Eventually, Norv Turner's offense will challenge defenses in the NFC North and beyond. For now, however, it is challenging his own players first.
Turner, the new offensive coordinator for the Minnesota Vikings, has a complex offense, according to veteran receiver Greg Jennings, who invoke hyperbole to make his point.
"The variations from one play to the variations of how we can get to that one play is a lot," Jennings said after a couple days immersed in the system. "I'm being a little sarcastic with this statement, but it almost equates to what we had last year. Just one play. It's a lot."
Obviously, that's not the case, but both Jennings and second-year receiver Cordarrelle Patterson talked about the vast differences between Turner's offense and what they both had to learn last year under then-coordinator Bill Musgrave. Both of them were in their first year with Musgrave last year, too.
"Yeah, it's totally different from last year. It's going to be tough, but us guys, we're going to work together," Patterson said. "We're going to be with each other, get here early in the morning leave late after practice. We're going to be with each other and get it done."
Of course, Turner's system has stood the test of time in the NFL.
It did that last year, too, on an individual basis and as a whole.
Last year, even with all their quarterback issues, the Browns finished 11th in passing offense under Turner. Receiver Josh Gordon went from 50 catches, 805 yards and five touchdowns before Turner to 87 catches, 1,646 yards and nine touchdowns with Turner. Tight end Jordan Cameron went from 20 catches, 226 yards and one touchdown in 2012 to 80 catches, 917 yards and seven touchdowns last year with Turner.
"Everybody is going to have an opportunity to showcase what they can do. That's one of the things he is spoken highly upon within our group. He's going to showcase what we do well as individual receivers as well as a unit," Jennings said. "And I think that's all you can ask for when you're in a position where you don't really get to dictate what happens. All you can do is run your route to the best of your ability and hope that you get opportunities to make plays. With what Coach Turner is bringing to the table, there are going to be a lot of guys that have a ton of opportunities to make plays. And if you look at his track record, the receivers and tight ends that he's had, and the running backs, they've all fared very, very well in his systems."
That's exactly what one of Turner's living examples, Josh Gordon, told Patterson when they talked at the Pro Bowl.
But just because that is the expectation doesn't mean getting to that point in four months is going to be easy. There is plenty to learn … and plenty to forget.
"Literally everything is different. The number system is completely opposite than the West Coast," said Jennings, who spent his first seven seasons in Green Bay's West Coast offense. "Obviously, the concepts, once they're in, they're similar. But the way those concepts are verbalized, the language is completely different. Literally I've had to erase everything that I've learned in the past and completely start from scratch, which is exciting because we're all in the same boat. Especially with what he brings to the table, the different variations, it's exciting.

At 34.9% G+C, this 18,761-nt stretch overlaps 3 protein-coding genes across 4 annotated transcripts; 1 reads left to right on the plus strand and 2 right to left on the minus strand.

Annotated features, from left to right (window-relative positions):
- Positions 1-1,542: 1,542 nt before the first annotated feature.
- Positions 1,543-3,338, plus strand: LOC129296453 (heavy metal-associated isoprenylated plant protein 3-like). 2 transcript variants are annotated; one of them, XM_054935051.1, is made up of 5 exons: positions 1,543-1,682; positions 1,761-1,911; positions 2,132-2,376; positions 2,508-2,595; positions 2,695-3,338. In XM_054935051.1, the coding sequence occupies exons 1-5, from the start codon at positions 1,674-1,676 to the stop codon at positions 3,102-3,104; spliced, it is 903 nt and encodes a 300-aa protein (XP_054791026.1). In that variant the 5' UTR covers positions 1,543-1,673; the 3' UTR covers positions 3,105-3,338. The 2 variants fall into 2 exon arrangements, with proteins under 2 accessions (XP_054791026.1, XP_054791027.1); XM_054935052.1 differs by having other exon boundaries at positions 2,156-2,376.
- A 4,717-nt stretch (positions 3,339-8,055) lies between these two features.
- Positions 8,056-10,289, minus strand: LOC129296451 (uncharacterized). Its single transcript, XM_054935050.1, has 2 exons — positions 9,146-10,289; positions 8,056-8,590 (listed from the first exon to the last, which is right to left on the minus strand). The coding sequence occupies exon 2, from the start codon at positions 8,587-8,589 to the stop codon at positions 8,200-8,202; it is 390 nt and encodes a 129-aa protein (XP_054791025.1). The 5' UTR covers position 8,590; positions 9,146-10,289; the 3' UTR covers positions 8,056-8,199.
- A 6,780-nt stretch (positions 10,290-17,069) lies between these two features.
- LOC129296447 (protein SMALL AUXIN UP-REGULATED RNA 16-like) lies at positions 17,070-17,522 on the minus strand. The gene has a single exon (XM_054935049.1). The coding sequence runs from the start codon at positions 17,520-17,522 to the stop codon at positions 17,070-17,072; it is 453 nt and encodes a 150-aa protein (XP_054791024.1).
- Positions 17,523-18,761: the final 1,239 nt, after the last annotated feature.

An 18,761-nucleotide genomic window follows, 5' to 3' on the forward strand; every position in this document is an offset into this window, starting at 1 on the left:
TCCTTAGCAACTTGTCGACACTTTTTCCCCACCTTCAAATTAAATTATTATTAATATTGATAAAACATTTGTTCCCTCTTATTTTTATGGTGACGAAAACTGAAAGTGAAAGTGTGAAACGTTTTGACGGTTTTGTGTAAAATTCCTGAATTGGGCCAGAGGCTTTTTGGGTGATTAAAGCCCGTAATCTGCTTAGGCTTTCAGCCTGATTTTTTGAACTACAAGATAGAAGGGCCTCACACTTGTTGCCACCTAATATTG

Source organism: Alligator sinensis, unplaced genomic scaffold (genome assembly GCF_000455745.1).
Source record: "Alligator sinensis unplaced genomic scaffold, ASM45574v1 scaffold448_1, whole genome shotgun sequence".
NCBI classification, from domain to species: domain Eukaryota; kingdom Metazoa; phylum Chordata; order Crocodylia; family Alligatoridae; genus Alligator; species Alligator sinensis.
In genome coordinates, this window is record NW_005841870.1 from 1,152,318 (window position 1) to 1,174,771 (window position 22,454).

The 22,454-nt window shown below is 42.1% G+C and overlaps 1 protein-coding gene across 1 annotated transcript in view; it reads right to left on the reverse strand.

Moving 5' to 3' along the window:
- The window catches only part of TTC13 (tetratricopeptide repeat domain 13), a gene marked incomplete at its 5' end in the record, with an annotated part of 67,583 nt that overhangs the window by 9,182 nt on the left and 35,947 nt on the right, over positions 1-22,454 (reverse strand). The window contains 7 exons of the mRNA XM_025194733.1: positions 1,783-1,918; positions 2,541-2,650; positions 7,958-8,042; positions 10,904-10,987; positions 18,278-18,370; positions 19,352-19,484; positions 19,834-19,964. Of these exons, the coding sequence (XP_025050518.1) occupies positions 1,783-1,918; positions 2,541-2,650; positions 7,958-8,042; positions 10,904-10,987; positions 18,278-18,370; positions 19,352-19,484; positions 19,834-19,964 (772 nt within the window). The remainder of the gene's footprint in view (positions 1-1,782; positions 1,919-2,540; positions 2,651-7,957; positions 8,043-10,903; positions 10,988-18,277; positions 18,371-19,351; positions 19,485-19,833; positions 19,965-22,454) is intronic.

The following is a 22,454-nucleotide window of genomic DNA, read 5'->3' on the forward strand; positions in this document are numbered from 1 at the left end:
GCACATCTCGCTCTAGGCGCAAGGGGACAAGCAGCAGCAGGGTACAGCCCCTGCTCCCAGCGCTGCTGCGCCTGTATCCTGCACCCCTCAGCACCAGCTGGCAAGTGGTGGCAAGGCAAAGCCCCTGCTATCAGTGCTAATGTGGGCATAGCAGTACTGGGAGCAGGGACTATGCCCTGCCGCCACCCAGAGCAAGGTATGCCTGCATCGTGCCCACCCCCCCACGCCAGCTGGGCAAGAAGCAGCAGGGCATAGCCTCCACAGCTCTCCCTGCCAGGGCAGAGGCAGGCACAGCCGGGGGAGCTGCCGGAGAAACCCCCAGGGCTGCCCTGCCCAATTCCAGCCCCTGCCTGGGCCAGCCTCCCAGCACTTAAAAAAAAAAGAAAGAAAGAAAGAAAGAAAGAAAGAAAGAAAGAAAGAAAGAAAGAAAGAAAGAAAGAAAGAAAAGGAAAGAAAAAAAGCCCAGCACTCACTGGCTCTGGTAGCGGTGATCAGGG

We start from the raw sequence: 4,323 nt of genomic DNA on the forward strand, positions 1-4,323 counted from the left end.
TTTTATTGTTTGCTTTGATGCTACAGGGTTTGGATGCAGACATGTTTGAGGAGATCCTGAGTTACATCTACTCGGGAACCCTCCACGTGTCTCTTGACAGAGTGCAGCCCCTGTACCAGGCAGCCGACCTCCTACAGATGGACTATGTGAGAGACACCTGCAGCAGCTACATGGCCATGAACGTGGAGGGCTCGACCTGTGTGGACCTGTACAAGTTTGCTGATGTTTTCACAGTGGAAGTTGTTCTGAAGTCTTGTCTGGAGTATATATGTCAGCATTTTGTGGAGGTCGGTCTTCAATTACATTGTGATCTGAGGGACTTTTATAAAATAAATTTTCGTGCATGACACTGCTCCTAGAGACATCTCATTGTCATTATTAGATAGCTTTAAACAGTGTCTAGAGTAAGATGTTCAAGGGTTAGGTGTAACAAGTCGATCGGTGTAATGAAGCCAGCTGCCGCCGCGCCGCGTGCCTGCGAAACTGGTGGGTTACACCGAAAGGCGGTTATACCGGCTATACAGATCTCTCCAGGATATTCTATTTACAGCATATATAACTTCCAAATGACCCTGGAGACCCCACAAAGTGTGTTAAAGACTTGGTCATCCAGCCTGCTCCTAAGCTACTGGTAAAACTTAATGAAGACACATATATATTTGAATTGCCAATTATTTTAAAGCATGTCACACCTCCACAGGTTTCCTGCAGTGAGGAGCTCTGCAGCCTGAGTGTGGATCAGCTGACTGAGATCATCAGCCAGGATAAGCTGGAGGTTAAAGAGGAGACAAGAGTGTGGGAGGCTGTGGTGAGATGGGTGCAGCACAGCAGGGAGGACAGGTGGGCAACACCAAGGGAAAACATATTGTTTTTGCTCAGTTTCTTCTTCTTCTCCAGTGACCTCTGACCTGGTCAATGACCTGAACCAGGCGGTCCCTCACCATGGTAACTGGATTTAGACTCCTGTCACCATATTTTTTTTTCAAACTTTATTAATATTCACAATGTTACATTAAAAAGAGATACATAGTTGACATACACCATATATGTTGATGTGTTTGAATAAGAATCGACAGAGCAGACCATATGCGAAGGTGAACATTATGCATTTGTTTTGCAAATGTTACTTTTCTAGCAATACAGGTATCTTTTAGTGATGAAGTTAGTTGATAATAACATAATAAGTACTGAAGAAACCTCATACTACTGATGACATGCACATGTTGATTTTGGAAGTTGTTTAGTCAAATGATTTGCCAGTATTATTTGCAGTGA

"It can be overwhelming."
Jennings also described it as exciting. He and others believe that what they have to go through from a learning process for the next few months will be worth it once the season starts.
The players know all about Turner's credentials, and they are buying into the offensive coordinator because of his big helping of credibility.
"They weigh a ton," Jennings said of Turner's credentials. "What he says you can pretty much stamp it in concrete. He's one of those guys that's not going to give you a bunch of leeway because his offense works. It's proven and that's one of his statements he makes: ‘Look guys, I've been around a little bit longer than most guys in this building and this has worked.' Now, he's very open-minded and willing to understand that, when putting things on the field, guys are going to run routes differently than guys he's had in the past. Different body types, different kind of guys that we bring to the table so he has to make that adjustment. But as far as his offense, his offense isn't going to change."
But the beauty and the beast of Turner's offense is that there are so many variables, even within one play, that his offense doesn't have to change with the players because the change is already built in. Eventually, that should be a good thing. In the short term, it means even a veteran receiver like Jennings has his head "spinning" from all the adjustments and possibilities.
Jennings said he will have to forget everything he has learned. Imagine what it does to a young player like Patterson, who had just one year of major college playing experience at Tennessee before entering the NFL in 2013.
"It's tough, I've been going through different offenses since high school, each year get a new coach, go to junior college, then Tennessee, then last year to this year," Patterson said. "It's been tough. I lean on the guys in that locker room. I lean on them a lot. They help me and expect big things from me and I expect big things from them."
Jennings doesn't expect it to take that long before the "complex" offense turns comfortable. With Turner on board, it just has to get to that point before the start of the season.
Tim Yotter is the publisher of Viking Update. Follow Viking Update on Twitter and discuss this topic on our message boards. To become a subscriber to the Viking Update web site or magazine, click here.
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